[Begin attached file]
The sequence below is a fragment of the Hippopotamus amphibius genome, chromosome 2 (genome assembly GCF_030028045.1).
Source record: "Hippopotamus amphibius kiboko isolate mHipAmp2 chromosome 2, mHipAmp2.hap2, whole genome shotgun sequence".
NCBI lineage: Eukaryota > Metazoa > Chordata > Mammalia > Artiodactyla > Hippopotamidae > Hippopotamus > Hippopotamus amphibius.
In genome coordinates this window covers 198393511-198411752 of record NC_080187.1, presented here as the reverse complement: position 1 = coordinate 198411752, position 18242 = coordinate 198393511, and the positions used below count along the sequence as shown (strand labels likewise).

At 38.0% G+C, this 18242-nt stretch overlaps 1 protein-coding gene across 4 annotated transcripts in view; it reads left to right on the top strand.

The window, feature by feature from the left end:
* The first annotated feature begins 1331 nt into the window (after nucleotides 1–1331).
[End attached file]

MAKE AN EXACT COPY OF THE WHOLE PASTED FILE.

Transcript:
The sequence below is a fragment of the Hippopotamus amphibius genome, chromosome 2 (genome assembly GCF_030028045.1).
Source record: "Hippopotamus amphibius kiboko isolate mHipAmp2 chromosome 2, mHipAmp2.hap2, whole genome shotgun sequence".
NCBI lineage: Eukaryota > Metazoa > Chordata > Mammalia > Artiodactyla > Hippopotamidae > Hippopotamus > Hippopotamus amphibius.
In genome coordinates this window covers 198393511-198411752 of record NC_080187.1, presented here as the reverse complement: position 1 = coordinate 198411752, position 18242 = coordinate 198393511, and the positions used below count along the sequence as shown (strand labels likewise).

At 38.0% G+C, this 18242-nt stretch overlaps 1 protein-coding gene across 4 annotated transcripts in view; it reads left to right on the top strand.

The window, feature by feature from the left end:
* The first annotated feature begins 1331 nt into the window (after nucleotides 1–1331).